Victorian startup Nura gives the world a better listening experience

Nura's headphones adapt sounds to suit your ear

A pioneering Melbourne startup is breaking new ground in the next generation of music listening devices.

A fledgling Victorian firm’s use of patented soundwave technology to reinvent the humble headphones has captured imaginations and investment funding from around the world.

Founded in 2015 with funding from the Melbourne Accelerator Program (run by the University of Melbourne’s School of Engineering) high tech start-up, Nura, raised a further US$1.8 million via a Kickstarter crowd funding campaign in July 2016.

This represents the highest amount ever rised by an Australian campaign, seeing more than 8,000 backers from around the world pledging A$199 a piece to receive their own set of headphones from the first manufacturing run.

The funds have been dedicated to creating a commercially viable product out of Nura’s design, which tailors the sound waves transmitted by the headphones to match the hearing profile of the owner.

The Nura design incorporates a miniature microphone used to measure a user’s hearing, from the outer ear to the brain, by detecting tiny sounds emitted by the ears.

This data can be used to create a unique hearing profile within 30 seconds of a user putting the headphones on.

Nura brings together the expertise of its trio of founders, Dr Kyle Slater, Dr Luke Campbell, and Dr Dragan Petrovic, who work in the fields of engineering, hearing science and sound, to create a better music experience for everyday listeners.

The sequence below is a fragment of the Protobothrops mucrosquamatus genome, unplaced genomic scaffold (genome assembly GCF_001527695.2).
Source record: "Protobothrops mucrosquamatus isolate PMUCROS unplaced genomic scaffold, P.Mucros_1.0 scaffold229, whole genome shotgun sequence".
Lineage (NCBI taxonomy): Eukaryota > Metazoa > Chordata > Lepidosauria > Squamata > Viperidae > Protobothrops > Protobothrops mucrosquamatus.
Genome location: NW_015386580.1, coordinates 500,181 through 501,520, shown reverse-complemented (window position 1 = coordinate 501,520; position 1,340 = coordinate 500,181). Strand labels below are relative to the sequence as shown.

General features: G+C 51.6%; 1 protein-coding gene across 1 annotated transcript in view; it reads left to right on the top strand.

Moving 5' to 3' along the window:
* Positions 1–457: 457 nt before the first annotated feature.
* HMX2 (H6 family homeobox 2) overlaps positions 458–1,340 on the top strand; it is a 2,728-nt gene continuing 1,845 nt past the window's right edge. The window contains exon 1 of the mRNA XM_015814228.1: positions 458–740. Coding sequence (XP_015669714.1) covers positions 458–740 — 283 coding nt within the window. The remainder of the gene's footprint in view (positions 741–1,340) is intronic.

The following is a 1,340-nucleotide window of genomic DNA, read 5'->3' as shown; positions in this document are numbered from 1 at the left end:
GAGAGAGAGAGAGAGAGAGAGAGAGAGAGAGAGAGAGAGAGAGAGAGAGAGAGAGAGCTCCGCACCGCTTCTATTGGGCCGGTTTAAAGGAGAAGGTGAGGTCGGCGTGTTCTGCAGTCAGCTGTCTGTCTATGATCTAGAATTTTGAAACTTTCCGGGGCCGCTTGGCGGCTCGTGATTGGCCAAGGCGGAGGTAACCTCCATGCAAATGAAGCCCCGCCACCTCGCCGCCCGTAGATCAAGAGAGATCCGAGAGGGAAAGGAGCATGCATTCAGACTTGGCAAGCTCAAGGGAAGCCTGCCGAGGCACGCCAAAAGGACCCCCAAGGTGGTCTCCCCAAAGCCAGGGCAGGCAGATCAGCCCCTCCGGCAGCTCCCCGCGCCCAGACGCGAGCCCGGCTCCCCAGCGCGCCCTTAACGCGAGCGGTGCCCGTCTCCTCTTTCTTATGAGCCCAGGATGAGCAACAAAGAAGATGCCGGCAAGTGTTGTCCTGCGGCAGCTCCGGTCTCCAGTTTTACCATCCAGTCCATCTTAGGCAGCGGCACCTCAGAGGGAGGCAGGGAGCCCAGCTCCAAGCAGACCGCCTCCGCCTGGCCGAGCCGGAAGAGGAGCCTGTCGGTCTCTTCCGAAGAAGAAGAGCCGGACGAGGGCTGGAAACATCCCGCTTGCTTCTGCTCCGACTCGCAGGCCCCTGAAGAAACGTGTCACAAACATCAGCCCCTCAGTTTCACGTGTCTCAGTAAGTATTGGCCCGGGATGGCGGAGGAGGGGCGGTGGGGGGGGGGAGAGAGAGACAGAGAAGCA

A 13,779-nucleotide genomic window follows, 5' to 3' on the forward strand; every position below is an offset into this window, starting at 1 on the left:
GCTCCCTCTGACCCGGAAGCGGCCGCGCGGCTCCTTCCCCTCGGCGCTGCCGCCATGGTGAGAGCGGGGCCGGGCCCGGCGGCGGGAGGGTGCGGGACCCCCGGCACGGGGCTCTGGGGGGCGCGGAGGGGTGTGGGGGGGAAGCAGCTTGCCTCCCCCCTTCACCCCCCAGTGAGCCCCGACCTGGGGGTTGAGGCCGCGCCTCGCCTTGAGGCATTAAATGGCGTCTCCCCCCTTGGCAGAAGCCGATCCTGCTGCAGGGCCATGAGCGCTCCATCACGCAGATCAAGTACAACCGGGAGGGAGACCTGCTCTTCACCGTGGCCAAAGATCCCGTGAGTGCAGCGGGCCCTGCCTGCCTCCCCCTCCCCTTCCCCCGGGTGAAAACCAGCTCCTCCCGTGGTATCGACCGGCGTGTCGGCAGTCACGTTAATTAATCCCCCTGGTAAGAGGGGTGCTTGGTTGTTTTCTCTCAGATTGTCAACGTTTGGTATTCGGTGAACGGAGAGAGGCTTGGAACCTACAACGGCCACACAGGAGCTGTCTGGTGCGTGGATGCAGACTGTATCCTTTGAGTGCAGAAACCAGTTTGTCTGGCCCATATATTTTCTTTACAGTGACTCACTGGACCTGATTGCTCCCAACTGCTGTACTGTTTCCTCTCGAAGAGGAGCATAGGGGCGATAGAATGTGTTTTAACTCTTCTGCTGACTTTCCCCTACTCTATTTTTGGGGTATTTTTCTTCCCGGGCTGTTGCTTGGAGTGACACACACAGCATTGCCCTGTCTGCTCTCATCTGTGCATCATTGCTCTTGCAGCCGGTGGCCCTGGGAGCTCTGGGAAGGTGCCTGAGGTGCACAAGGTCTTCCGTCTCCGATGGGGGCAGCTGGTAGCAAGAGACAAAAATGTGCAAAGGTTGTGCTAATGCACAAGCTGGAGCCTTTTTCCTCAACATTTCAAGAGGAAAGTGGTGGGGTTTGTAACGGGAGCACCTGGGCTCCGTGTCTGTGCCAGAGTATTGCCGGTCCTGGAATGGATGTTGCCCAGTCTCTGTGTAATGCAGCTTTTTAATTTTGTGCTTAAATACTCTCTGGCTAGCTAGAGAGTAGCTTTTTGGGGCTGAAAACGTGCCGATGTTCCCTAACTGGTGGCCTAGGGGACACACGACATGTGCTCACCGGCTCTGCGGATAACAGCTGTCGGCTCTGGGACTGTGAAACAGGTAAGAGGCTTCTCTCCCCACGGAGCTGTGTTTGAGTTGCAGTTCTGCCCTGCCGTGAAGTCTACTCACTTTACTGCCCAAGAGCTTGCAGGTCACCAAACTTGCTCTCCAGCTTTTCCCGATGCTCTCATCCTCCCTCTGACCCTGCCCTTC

Nura’s chief executive, Dr Slater, is a University of Melbourne alumnus with degrees in electrical engineering and physics, whose PhD focused on the development of an implantable brain chip for the treatment of epilepsy.

In 2010, Dr Slater won a global prize from the Institute of Engineering and Technology for his invention of the SoundBeam, a highly directional speaker which can be used to generate a narrow beam of sound, only audible to intended listeners. In 2012, he designed the electronics used in Australia’s first bionic eye.

Chief technology officer, Dr Campbell, holds a medical degree from the University of Melbourne, where he is currently completing a PhD in the field of objective hearing tests and cochlear implants.

Nura’s chief operating officer, Dr Petrovic, is an electrical engineering graduate from the University of California, Berkeley, and has been involved in a number of successful Silicon Valley start-ups.

The Nura headphones are in production phase, and initial orders are expected to reach buyers by April 2017. The current pre-order price is US$299.

Melbourne has proved the ideal incubator for turning the Nura trio’s high tech vision into a product that has attracted extraordinary interest from music lovers from Tokyo to Timbuktu.

“We have been blown away by the diversity of customers – people who are passionate about getting the most from the music they love,” Dr Slater says.

He says ‘rapid prototyping and access to incredible resources (and amazing coffee)’ have made Melbourne an ideal location to base research and development operations.

“We’ve developed great links to Shenzhen, China, for manufacturing and prototyping, but all the design and research happens here in Victoria,” Dr Slater says.

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